On Impostor Syndrome

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Pretty much every writer I know has had or continues to suffer from the infamous “impostor syndrome.” Authors, academics, bloggers, etc. If they do some kind of writing, they’ve likely had a moment of pure doubt about their abilities, their place in the “field,” their right to success, and so on. Part of what makes it such a pernicious “bug” is the way it can crush your ability to produce anything. Some people give up. Others feel like anything they do isn’t worthwhile. Still others constantly doubt their abilities at every turn, no matter how minor. I’d guess that a lot of “writer’s block” are just forms of impostor syndrome.

Impostor syndrome also has a disturbing best friend:  the cruel complaint lobbed at successful writers who dare talk about their struggles. This doesn’t happen nearly as often as my memory suggests. That’s probably because my social circles have changed in the past decade. Regardless, even successful writers can feel like their work isn’t worthwhile, especially when they step into new creative waters. Telling someone that they can’t complain because they are successful is almost like telling someone they’re not allowed to have feelings — and if they do, they’re a selfish ass. Rather than assuming success equates to confidence in the self, we should search for solidarity on things that affect almost all of us.1

The good news:  most of us aren’t the impostors we think we are.

Pretty much all of us have a right to write, whether it’s a review, a story, a comic, or whatever. There’s no barrier to entry for being a writer, even if there are barriers for getting published. And if being published isn’t a “cure” for impostor syndrome, not being published (or popular) is a poor measure for knowing whether your work is worthwhile. After all, there are only so many publishers, so many agents, so many eyeballs on the Internet, etc. People slip through the cracks all the time. It’s not a judgement on the individual. It’s just the way things work.2 But if you’re doing something creative, you’re just as much part of this whole thing as anyone else.

For me, the issue of impostor syndrome most comes into play within academia. My work primarily focuses on non-U.S. literature from postcolonial nations. As a white man from the United States, I often have this sense of being an outsider. This isn’t from any act performed by someone for whom Caribbean or Indian literature (etc.) might be particularly personal. Rather, I get the sense of being an outsider because of my broader concern with the imperial system and the ways it influences how we think and talk about the (post)colonial world. Am I able to completely remove myself from those systems? If so, does that grant me the right to enter a space that is not my own simply out of academic interest? Can academic interest exist outside of the oppressive history of the academy? Can I truly understand the conditions of empire or the postcolony from the perspective of the oppressed?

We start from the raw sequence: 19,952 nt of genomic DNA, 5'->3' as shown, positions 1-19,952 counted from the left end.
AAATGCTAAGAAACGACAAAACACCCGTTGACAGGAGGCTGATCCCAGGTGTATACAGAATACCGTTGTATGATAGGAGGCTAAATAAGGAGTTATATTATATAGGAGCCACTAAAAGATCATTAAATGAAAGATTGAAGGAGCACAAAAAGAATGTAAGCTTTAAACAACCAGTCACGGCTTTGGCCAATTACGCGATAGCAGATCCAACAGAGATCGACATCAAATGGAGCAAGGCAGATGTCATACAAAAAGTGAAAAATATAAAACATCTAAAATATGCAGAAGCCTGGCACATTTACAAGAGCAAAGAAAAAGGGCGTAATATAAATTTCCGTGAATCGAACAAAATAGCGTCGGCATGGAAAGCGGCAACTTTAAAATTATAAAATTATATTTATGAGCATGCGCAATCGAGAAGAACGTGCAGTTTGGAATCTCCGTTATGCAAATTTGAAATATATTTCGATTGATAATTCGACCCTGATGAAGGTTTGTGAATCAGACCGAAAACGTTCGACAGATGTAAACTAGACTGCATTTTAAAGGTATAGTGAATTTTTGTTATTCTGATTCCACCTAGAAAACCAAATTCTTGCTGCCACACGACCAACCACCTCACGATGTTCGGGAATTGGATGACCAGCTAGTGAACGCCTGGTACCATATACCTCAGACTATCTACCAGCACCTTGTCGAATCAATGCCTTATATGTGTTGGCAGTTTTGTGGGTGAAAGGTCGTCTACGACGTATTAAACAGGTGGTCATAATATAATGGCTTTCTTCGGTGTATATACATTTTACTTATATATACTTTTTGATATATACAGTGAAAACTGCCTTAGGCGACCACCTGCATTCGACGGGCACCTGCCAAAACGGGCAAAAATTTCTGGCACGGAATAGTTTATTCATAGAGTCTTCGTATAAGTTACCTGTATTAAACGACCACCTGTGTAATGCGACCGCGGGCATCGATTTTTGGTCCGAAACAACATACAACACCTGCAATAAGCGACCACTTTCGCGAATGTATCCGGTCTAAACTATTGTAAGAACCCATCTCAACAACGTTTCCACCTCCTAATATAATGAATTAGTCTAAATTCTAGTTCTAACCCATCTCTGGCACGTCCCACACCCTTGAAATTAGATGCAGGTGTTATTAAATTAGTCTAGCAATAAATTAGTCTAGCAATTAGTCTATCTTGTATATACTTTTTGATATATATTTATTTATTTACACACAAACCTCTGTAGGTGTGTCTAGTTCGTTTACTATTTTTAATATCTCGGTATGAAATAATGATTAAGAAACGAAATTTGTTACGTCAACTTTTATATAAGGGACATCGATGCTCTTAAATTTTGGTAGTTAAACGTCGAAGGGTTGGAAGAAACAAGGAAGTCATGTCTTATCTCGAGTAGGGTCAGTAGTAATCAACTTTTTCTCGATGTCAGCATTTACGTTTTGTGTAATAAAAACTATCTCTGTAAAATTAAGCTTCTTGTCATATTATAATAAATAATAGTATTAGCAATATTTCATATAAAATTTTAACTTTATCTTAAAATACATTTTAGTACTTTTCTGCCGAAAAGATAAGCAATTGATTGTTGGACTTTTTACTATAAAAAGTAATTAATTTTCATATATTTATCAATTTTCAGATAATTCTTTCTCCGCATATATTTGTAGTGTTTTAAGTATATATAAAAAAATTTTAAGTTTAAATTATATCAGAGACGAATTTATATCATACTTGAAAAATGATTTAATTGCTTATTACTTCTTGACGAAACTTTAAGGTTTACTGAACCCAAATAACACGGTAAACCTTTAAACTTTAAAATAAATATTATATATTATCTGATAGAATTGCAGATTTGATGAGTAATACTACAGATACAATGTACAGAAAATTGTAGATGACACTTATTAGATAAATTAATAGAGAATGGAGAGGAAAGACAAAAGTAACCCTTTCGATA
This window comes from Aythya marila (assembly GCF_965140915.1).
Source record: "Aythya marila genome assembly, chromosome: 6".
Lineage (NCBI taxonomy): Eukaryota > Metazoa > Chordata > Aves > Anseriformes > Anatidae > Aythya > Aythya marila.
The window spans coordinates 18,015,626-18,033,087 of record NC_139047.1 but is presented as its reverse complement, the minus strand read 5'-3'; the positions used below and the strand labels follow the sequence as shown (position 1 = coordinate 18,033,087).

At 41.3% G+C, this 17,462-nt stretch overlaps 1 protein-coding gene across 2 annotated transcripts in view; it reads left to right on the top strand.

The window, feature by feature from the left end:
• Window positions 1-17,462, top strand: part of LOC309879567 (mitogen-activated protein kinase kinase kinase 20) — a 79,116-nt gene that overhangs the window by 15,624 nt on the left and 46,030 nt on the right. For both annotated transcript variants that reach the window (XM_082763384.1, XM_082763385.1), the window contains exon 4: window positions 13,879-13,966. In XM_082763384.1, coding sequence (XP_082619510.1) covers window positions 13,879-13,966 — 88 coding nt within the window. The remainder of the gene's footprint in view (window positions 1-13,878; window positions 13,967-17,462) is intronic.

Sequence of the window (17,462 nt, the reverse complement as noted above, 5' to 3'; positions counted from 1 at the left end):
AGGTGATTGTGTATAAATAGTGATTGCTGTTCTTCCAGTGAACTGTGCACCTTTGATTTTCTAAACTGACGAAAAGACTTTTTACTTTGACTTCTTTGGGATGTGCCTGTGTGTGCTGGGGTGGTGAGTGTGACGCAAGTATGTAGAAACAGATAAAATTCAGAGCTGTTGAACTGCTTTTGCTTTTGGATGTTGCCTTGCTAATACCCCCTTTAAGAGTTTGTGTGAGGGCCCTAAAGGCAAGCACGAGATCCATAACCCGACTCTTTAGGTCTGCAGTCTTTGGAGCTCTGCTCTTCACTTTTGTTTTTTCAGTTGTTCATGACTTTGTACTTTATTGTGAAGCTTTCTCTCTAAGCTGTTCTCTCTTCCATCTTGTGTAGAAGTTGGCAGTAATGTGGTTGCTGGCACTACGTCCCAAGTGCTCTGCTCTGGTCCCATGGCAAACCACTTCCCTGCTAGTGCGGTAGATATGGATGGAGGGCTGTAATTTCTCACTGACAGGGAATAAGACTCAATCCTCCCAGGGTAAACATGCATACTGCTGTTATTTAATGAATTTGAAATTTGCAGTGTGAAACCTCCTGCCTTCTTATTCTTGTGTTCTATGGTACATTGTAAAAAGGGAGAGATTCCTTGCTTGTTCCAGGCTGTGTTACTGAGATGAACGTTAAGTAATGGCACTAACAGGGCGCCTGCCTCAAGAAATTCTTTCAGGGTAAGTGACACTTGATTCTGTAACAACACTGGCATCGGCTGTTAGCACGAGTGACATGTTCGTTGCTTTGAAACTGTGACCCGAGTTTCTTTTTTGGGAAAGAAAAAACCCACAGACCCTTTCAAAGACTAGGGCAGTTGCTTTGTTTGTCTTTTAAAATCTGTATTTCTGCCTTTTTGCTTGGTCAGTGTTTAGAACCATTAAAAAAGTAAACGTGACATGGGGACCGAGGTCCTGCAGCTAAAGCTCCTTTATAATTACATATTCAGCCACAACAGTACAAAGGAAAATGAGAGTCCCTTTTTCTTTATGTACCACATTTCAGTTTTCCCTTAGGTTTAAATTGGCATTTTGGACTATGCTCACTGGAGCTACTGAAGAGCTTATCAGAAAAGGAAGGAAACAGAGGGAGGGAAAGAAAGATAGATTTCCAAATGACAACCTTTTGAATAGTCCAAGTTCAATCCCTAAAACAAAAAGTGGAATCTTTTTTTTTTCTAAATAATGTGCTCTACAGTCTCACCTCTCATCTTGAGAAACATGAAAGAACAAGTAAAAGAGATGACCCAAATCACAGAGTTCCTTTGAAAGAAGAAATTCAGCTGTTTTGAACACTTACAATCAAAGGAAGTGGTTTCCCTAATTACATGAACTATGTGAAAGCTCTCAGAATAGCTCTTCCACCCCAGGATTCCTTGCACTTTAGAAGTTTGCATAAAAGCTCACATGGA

I still don’t have answers to most of these questions. Or, to be more accurate, I have answers that I find unsatisfactory. And maybe I never will have the answers I want. Which leads me to…

The bad news:  there isn’t a magic “fix” button.

Maybe this is just part of what writers go through, or perhaps there’s a certain personality type that leans towards writing. Whatever the reason for this being so common, there’s really nothing we can do to correct it except hard work on ourselves — me included. It sucks3, but realizing that this isn’t necessarily your fault or unique could be a way to help you get yourself out of the hole. I know that sometimes hearing my tenure-track professors express solidarity with my own plight has helped me from completely crashing into Quitsville. It didn’t fix everything, but knowing that people further along in their careers continue to struggle with the same things a PhD student does is actually comforting.

But I take solace in the idea that I’m not alone. A lot of us go through this. Talking about it is OK. Just listen to Michelle Obama (and pretend she’s talking about writers, not just men):4

ABC News Politics on Twitter

@MichelleObama: “Are we protecting our men too much, so that they feel a little entitled, a little self-righteous?” https://t.co/EyAaCJP5AW


  1. I would also argue that there is a point at which impostor syndrome can become emotionally manipulative to others, but that’s for another post.
  2. Yes, sometimes “the way things work” sucks.
  3. Again with the sucking…
  4. Yes, the video is really about men, but it’s a good sentiment for everyone:  we should talk about our stuff, and allow others to talk about it.

About the Author:

Shaun Duke is an aspiring writer, a reviewer, and an academic. He is currently an Assistant Professor of Digital Rhetoric and Writing at Bemidji State University. He received his PhD in English from the University of Florida and studies science fiction, postcolonialism, digital fan cultures, and digital rhetoric.

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